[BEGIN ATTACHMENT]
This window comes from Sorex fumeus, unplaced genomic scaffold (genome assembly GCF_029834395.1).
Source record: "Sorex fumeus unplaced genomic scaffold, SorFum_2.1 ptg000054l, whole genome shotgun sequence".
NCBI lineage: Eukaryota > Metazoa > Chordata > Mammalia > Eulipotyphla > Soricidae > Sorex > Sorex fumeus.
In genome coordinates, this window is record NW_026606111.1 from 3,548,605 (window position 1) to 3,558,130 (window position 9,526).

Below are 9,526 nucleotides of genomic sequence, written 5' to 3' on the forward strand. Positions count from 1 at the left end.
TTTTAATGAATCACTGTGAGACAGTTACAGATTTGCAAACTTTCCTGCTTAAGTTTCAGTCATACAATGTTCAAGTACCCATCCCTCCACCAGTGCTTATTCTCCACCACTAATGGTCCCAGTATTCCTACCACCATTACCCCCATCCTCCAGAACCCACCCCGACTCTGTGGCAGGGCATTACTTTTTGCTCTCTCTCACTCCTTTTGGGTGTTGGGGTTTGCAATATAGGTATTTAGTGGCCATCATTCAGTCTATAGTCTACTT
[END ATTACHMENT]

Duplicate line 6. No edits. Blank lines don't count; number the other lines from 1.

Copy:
TTTTAATGAATCACTGTGAGACAGTTACAGATTTGCAAACTTTCCTGCTTAAGTTTCAGTCATACAATGTTCAAGTACCCATCCCTCCACCAGTGCTTATTCTCCACCACTAATGGTCCCAGTATTCCTACCACCATTACCCCCATCCTCCAGAACCCACCCCGACTCTGTGGCAGGGCATTACTTTTTGCTCTCTCTCACTCCTTTTGGGTGTTGGGGTTTGCAATATAGGTATTTAGTGGCCATCATTCAGTCTATAGTCTACTT